Many years later, I became an Orthodox Christian. It was comforting, on many levels, that the idea of religious experience is really downplayed. One doesn’t need a miracle to worship, to pray, to integrate ones’ self into the fabric of the Church. Things ‘otherworldly’ are met with some skepticism, with the realization that we, as mere mortals, can be tricked and confused by many things disguised as ‘religious experience’, and that we ought to be wary of it.

The down side to this is that it seems like many believe that the only people who have genuine ‘religious experiences’ ought to be monks, nuns, and clergy. Therefore, now being an Orthodox Christian, when I do feel like there has been something in my life that one could call ‘religious experience”, it’s hard sometimes even to discuss it. I’m sure that this is the case for some Protestants as well, but I grew up around people who regularly told stories of the inexplicable that they chalked up to God’s working in their lives; God called them to do this, God made something happen, etc. Surely it’s not a bad thing to acknowledge that when we endeavor to follow God, He works wonders in our lives. However, when this is the only thing that people have to try to ascertain whether one is on the right path, it can be a dangerous thing as well.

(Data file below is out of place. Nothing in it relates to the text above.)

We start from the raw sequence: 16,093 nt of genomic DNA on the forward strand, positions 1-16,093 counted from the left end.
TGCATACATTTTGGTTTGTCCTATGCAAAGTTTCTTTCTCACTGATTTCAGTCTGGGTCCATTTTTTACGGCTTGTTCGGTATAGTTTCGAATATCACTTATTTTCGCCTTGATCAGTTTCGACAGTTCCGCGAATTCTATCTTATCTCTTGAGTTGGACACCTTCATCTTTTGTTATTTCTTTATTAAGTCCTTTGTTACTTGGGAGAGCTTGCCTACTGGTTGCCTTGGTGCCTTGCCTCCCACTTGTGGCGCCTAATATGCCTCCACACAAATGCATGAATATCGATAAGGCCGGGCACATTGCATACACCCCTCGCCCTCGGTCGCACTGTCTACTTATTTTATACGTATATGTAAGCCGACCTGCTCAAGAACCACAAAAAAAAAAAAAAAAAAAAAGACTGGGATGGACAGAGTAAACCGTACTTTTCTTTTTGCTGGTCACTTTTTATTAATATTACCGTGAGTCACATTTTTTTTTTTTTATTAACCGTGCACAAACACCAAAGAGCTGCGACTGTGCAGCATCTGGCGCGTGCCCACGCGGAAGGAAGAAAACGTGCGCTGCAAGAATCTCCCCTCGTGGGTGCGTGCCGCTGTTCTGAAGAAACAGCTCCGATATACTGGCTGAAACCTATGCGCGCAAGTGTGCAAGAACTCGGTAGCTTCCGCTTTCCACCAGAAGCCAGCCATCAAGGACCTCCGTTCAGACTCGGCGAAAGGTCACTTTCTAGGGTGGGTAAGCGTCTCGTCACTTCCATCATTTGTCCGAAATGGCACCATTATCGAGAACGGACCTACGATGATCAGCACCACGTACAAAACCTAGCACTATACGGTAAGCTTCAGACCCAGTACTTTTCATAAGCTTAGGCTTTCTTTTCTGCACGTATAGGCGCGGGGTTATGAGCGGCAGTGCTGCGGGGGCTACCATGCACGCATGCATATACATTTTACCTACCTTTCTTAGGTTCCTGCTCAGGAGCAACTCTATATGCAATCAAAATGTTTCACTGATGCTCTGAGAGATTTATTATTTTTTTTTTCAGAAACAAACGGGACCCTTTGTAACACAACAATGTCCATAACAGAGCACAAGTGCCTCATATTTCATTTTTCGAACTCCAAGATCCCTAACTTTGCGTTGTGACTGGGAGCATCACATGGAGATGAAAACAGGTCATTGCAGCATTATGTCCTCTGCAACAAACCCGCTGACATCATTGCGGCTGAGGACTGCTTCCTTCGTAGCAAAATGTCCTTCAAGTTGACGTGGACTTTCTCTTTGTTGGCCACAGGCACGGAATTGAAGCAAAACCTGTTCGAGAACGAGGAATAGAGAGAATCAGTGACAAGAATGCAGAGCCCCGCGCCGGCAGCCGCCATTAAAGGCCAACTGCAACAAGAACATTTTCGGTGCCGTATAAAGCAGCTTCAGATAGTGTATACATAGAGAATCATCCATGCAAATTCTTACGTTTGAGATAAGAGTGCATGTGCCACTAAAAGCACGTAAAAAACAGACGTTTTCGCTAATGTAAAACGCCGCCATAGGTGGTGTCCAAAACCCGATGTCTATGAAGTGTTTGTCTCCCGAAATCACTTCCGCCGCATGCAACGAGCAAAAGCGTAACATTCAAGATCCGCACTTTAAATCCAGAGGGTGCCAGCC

An Indecent Proposal

In 1993, a movie came out by the name of An Indecent Proposal. In it, a young couple who are struggling financially are propositioned by a very wealthy man who offers them $1,000,000 if they allow him to have one night with the wife. While the plot may seem pretty tame right now, at the time it garnered a lot of ‘buzz’ because of the scandalousness of it all. After all, the notion that every man has his price flies in the face of an absolute morality and that such a thing as a noble poverty can exist. Furthermore, it cements this notion, which is so prevalent in a non-Christian society, that the only thing that is important is power (which can be attained through wealth), only an idiot would not recognize this and play by those rules. In any case, I’ve never seen the movie.

However, there is an interesting situation which has happened at Annunciation Church in Milwaukee, Wisconsin”. If the reports are to be believed, a donor offered the church there $92,000 if the parish council treasurer would resign. Again, if this was the case, the only moral thing that could have been done was reject the offer outright. As much as people may have their hangups about parish councils, their purpose is to assist in the day-to-day running of the Church. They are members of the parish, and usually sit on the body with the approval of the congregation. Offering an amount of money contingent on someone either being on or off the board is extortion, and should not be tolerated. To allow for this sort of thing sends the message that what the congregation wishes is not relevant; that as long as someone has enough money, they can mold the Church to their own whims.